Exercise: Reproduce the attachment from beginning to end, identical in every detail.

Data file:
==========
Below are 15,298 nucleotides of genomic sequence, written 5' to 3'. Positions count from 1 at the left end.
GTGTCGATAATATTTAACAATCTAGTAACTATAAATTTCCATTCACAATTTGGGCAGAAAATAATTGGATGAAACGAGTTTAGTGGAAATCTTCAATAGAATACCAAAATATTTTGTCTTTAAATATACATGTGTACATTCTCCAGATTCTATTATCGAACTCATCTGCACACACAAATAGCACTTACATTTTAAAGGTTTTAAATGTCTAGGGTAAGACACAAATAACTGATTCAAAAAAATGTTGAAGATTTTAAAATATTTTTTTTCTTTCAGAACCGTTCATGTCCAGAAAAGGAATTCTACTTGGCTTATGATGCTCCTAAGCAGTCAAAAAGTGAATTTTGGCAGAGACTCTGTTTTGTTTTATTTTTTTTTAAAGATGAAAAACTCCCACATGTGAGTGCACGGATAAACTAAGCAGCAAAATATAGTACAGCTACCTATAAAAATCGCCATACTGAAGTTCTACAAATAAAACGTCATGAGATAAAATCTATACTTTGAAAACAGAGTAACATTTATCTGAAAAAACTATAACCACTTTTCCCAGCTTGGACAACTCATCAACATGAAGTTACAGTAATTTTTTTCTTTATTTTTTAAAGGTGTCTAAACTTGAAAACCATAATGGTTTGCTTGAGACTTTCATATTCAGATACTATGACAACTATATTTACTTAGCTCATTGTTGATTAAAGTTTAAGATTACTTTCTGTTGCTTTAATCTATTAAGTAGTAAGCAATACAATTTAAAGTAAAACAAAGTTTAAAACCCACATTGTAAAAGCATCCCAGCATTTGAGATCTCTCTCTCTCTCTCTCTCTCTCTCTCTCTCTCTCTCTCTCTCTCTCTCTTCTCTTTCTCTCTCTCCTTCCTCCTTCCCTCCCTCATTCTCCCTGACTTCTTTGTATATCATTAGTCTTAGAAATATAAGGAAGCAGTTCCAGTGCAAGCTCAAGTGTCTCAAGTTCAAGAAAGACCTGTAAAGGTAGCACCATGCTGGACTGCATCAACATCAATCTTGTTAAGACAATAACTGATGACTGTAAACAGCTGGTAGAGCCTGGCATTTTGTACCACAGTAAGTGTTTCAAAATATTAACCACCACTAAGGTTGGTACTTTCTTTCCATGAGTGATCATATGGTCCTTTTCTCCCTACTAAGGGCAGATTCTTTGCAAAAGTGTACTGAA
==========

Below are 15,298 nucleotides of genomic sequence, written 5' to 3'. Positions count from 1 at the left end.
GTGTCGATAATATTTAACAATCTAGTAACTATAAATTTCCATTCACAATTTGGGCAGAAAATAATTGGATGAAACGAGTTTAGTGGAAATCTTCAATAGAATACCAAAATATTTTGTCTTTAAATATACATGTGTACATTCTCCAGATTCTATTATCGAACTCATCTGCACACACAAATAGCACTTACATTTTAAAGGTTTTAAATGTCTAGGGTAAGACACAAATAACTGATTCAAAAAAATGTTGAAGATTTTAAAATATTTTTTTTCTTTCAGAACCGTTCATGTCCAGAAAAGGAATTCTACTTGGCTTATGATGCTCCTAAGCAGTCAAAAAGTGAATTTTGGCAGAGACTCTGTTTTGTTTTATTTTTTTTTAAAGATGAAAAACTCCCACATGTGAGTGCACGGATAAACTAAGCAGCAAAATATAGTACAGCTACCTATAAAAATCGCCATACTGAAGTTCTACAAATAAAACGTCATGAGATAAAATCTATACTTTGAAAACAGAGTAACATTTATCTGAAAAAACTATAACCACTTTTCCCAGCTTGGACAACTCATCAACATGAAGTTACAGTAATTTTTTTCTTTATTTTTTAAAGGTGTCTAAACTTGAAAACCATAATGGTTTGCTTGAGACTTTCATATTCAGATACTATGACAACTATATTTACTTAGCTCATTGTTGATTAAAGTTTAAGATTACTTTCTGTTGCTTTAATCTATTAAGTAGTAAGCAATACAATTTAAAGTAAAACAAAGTTTAAAACCCACATTGTAAAAGCATCCCAGCATTTGAGATCTCTCTCTCTCTCTCTCTCTCTCTCTCTCTCTCTCTCTCTCTCTCTCTCTTCTCTTTCTCTCTCTCCTTCCTCCTTCCCTCCCTCATTCTCCCTGACTTCTTTGTATATCATTAGTCTTAGAAATATAAGGAAGCAGTTCCAGTGCAAGCTCAAGTGTCTCAAGTTCAAGAAAGACCTGTAAAGGTAGCACCATGCTGGACTGCATCAACATCAATCTTGTTAAGACAATAACTGATGACTGTAAACAGCTGGTAGAGCCTGGCATTTTGTACCACAGTAAGTGTTTCAAAATATTAACCACCACTAAGGTTGGTACTTTCTTTCCATGAGTGATCATATGGTCCTTTTCTCCCTACTAAGGGCAGATTCTTTGCAAAAGTGTACTGAA